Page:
After almost a full year of rapid advances in North Korea’s nuclear arms program and escalating tensions on the Korean peninsula in 2017, Pyongyang’s attitude looked to have taken a U-turn in the New Year, when the nation’s young leader Kim Jong Un expressed willingness to start talks with South Korea. Subsequently, the first inter-Korea dialogue in more than two years was held in early January and North Korea agreed to send an official delegation to take part in the Winter Olympics, which concluded in Pyeongchang, South Korea on Sunday.
Shortly before the closing ceremony of the Winter Olympics, South Korean President Moon Jae-in met with a North Korean delegation, which expressed Pyongyang’s willingness to start a dialogue with the United States, according to a statement from South Korea’s presidential Blue House.
US President Donald Trump's administration responded to North Korea’s olive branch with caution, stressing that the goal of dialogue with North Korea has to be denuclearization.
"We will see if Pyongyang’s message today, that it is willing to hold talks, represents the first steps along the path to denuclearization… The United States, our Olympic Host the Republic of Korea, and the international community broadly agree that denuclearization must be the result of any dialogue with North Korea. The maximum pressure campaign must continue until North Korea denuclearizes," White House Press Secretary Sarah Huckabee Sanders said in a statement.
Suspension Without Freeze
South Korean political analysts believe that North Korea is probably willing to suspend further nuclear and missile tests as possible concessions to bring the United States to the negotiation table.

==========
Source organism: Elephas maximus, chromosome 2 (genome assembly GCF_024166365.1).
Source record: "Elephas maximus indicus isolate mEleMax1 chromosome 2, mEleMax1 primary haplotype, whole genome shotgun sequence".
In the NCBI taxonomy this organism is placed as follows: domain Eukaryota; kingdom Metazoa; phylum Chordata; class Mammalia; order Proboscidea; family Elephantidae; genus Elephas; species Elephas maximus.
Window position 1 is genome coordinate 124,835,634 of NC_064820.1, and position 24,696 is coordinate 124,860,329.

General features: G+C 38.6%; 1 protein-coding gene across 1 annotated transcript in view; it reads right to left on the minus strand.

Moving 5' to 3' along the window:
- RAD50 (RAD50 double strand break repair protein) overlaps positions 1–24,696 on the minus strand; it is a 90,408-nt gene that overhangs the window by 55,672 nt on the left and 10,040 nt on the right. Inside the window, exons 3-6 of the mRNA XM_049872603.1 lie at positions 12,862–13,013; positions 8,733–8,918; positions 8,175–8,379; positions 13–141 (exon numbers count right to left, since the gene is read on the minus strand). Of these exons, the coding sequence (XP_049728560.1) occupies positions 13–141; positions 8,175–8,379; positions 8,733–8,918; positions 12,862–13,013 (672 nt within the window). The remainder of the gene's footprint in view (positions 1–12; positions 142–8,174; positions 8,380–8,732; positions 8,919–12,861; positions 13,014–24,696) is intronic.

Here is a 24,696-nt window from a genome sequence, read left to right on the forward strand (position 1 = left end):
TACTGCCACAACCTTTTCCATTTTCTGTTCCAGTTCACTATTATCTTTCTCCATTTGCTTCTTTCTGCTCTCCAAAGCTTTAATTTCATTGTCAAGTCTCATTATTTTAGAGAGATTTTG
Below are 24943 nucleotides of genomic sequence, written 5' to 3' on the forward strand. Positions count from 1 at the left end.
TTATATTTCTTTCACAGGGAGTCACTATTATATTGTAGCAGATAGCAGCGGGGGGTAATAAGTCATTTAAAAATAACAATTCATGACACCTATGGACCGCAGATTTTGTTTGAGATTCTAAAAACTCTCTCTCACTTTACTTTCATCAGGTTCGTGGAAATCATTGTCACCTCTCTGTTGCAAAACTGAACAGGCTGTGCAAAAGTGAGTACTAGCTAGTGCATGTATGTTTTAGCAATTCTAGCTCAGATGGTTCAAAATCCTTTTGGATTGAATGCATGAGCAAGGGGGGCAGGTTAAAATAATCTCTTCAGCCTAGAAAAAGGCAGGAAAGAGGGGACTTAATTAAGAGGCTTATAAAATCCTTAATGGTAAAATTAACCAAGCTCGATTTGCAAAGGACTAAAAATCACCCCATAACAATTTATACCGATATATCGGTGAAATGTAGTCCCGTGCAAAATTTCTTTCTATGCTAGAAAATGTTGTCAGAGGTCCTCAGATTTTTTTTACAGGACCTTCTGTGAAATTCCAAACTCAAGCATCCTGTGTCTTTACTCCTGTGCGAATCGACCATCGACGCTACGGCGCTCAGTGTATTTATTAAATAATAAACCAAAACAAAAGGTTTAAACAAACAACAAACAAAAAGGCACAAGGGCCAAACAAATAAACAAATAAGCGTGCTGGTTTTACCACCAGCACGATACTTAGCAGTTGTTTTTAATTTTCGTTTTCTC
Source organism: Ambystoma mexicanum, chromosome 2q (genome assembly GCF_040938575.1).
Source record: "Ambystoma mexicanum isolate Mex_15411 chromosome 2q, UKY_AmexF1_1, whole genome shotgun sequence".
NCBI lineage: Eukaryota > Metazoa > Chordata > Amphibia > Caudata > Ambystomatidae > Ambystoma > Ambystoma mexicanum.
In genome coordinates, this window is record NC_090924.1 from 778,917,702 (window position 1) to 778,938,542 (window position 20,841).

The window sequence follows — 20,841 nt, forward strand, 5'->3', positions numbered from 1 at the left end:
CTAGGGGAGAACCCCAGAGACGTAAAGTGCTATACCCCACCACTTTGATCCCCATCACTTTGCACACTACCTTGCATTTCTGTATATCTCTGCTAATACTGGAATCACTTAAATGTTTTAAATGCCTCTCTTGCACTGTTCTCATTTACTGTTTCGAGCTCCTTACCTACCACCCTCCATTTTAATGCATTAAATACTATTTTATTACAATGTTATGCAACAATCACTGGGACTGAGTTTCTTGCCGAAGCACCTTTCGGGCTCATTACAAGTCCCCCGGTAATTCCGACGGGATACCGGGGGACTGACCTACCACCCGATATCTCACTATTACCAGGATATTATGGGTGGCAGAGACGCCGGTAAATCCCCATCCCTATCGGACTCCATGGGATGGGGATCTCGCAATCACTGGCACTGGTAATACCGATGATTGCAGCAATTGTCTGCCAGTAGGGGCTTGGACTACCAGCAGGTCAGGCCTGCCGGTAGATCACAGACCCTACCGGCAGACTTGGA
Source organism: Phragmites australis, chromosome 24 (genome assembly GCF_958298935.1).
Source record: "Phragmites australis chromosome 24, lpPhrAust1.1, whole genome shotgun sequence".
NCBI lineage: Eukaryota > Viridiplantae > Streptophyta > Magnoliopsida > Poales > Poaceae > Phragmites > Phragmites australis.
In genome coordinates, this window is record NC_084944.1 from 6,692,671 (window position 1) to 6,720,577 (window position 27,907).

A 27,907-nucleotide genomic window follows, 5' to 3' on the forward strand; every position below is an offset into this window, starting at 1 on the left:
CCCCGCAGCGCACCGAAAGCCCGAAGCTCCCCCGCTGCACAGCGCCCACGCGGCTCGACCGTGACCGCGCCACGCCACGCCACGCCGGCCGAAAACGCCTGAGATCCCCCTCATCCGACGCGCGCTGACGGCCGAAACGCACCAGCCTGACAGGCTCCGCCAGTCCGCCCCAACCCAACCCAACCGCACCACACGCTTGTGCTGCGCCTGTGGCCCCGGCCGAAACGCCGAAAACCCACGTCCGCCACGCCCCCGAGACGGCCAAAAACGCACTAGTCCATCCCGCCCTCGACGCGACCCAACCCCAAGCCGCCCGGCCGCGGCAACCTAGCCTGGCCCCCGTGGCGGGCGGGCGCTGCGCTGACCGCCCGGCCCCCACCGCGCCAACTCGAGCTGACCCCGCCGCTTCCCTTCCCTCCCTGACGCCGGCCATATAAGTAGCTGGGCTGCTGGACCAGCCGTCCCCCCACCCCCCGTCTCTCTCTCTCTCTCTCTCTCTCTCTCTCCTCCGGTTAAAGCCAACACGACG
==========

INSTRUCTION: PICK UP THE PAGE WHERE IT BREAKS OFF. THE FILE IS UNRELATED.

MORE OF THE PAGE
In December 2017, after successfully testing the Hwasong-15 type missile system which Pyongyang claims to be capable of reaching any part of the mainland of the United States, the North Korean government said that the tested ICBM meets the goal of the completion of the missile weaponry system development set by the Democratic People’s Republic of Korea.
The South Korea-based expert suggested that even after Pyongyang agrees to suspend further nuclear and missile tests, it is unlikely for North Korea to consider "freezing" its nuclear arms program, which would require verification and inspection by international experts.
"There’s a big difference between ‘freezing’ and suspension. Suspension of [nuclear and missile] testing is not that of a difficult condition for North Korea. But ‘freezing’ nuclear activities and missile activities is completely something else. You can suspend testing, but you can continue to work on activities that can enhance your nuclear and missiles capabilities. If you ‘freeze’ all these activities, you should be able to send those International Atomic Energy Agency (IAEA) inspectors to North Korea and allow them to inspect the nuclear facilities and sites. I don’t think North Korea would accept the request of ‘freezing’ all of their nuclear and missile activities," Kim said.
South Korea Cannot Be Blindsided
South Korea needs to be more cautious and monitor the result of negotiations between North Korea and the United States closely, Professor Kim warned.